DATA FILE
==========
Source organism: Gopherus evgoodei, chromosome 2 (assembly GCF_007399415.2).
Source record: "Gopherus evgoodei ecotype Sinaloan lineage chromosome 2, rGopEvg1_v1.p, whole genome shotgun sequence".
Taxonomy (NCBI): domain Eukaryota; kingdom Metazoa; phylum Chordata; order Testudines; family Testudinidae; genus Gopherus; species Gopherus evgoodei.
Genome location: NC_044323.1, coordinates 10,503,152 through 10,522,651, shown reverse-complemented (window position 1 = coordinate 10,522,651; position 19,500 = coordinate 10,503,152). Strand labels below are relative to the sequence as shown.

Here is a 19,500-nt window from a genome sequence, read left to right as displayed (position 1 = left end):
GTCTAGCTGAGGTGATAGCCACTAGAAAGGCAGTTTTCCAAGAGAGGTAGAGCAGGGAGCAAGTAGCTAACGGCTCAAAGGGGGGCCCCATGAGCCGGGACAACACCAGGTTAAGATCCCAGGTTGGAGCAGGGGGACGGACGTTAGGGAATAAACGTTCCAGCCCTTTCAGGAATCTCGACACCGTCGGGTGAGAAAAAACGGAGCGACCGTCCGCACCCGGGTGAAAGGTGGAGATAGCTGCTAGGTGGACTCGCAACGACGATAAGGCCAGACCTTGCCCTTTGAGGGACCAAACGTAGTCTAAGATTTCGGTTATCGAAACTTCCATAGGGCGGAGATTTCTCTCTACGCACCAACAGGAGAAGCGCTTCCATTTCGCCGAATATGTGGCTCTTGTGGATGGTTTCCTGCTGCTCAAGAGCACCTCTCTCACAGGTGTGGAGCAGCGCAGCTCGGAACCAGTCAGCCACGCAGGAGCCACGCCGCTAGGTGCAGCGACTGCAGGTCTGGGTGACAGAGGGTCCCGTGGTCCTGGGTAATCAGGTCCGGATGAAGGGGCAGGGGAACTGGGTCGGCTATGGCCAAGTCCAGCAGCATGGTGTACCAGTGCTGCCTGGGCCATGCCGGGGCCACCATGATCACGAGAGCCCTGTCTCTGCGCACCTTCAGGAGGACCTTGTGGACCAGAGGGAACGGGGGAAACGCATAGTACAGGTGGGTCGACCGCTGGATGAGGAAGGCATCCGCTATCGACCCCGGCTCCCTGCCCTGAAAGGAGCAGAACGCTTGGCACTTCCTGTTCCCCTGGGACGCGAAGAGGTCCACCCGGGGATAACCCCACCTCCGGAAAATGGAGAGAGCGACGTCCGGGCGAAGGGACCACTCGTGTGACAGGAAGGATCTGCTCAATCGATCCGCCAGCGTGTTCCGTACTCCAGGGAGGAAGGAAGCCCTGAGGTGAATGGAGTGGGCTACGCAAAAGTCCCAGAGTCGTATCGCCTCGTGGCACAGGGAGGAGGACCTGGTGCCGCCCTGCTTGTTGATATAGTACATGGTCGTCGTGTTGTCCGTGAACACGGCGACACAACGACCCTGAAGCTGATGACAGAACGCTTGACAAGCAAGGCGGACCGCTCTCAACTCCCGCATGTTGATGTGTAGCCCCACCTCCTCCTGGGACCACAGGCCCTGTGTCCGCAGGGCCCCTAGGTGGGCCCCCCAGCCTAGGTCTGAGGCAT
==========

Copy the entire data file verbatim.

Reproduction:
Source organism: Gopherus evgoodei, chromosome 2 (assembly GCF_007399415.2).
Source record: "Gopherus evgoodei ecotype Sinaloan lineage chromosome 2, rGopEvg1_v1.p, whole genome shotgun sequence".
Taxonomy (NCBI): domain Eukaryota; kingdom Metazoa; phylum Chordata; order Testudines; family Testudinidae; genus Gopherus; species Gopherus evgoodei.
Genome location: NC_044323.1, coordinates 10,503,152 through 10,522,651, shown reverse-complemented (window position 1 = coordinate 10,522,651; position 19,500 = coordinate 10,503,152). Strand labels below are relative to the sequence as shown.

Here is a 19,500-nt window from a genome sequence, read left to right as displayed (position 1 = left end):
GTCTAGCTGAGGTGATAGCCACTAGAAAGGCAGTTTTCCAAGAGAGGTAGAGCAGGGAGCAAGTAGCTAACGGCTCAAAGGGGGGCCCCATGAGCCGGGACAACACCAGGTTAAGATCCCAGGTTGGAGCAGGGGGACGGACGTTAGGGAATAAACGTTCCAGCCCTTTCAGGAATCTCGACACCGTCGGGTGAGAAAAAACGGAGCGACCGTCCGCACCCGGGTGAAAGGTGGAGATAGCTGCTAGGTGGACTCGCAACGACGATAAGGCCAGACCTTGCCCTTTGAGGGACCAAACGTAGTCTAAGATTTCGGTTATCGAAACTTCCATAGGGCGGAGATTTCTCTCTACGCACCAACAGGAGAAGCGCTTCCATTTCGCCGAATATGTGGCTCTTGTGGATGGTTTCCTGCTGCTCAAGAGCACCTCTCTCACAGGTGTGGAGCAGCGCAGCTCGGAACCAGTCAGCCACGCAGGAGCCACGCCGCTAGGTGCAGCGACTGCAGGTCTGGGTGACAGAGGGTCCCGTGGTCCTGGGTAATCAGGTCCGGATGAAGGGGCAGGGGAACTGGGTCGGCTATGGCCAAGTCCAGCAGCATGGTGTACCAGTGCTGCCTGGGCCATGCCGGGGCCACCATGATCACGAGAGCCCTGTCTCTGCGCACCTTCAGGAGGACCTTGTGGACCAGAGGGAACGGGGGAAACGCATAGTACAGGTGGGTCGACCGCTGGATGAGGAAGGCATCCGCTATCGACCCCGGCTCCCTGCCCTGAAAGGAGCAGAACGCTTGGCACTTCCTGTTCCCCTGGGACGCGAAGAGGTCCACCCGGGGATAACCCCACCTCCGGAAAATGGAGAGAGCGACGTCCGGGCGAAGGGACCACTCGTGTGACAGGAAGGATCTGCTCAATCGATCCGCCAGCGTGTTCCGTACTCCAGGGAGGAAGGAAGCCCTGAGGTGAATGGAGTGGGCTACGCAAAAGTCCCAGAGTCGTATCGCCTCGTGGCACAGGGAGGAGGACCTGGTGCCGCCCTGCTTGTTGATATAGTACATGGTCGTCGTGTTGTCCGTGAACACGGCGACACAACGACCCTGAAGCTGATGACAGAACGCTTGACAAGCAAGGCGGACCGCTCTCAACTCCCGCATGTTGATGTGTAGCCCCACCTCCTCCTGGGACCACAGGCCCTGTGTCCGCAGGGCCCCTAGGTGGGCCCCCCAGCCTAGGTCTGAGGCAT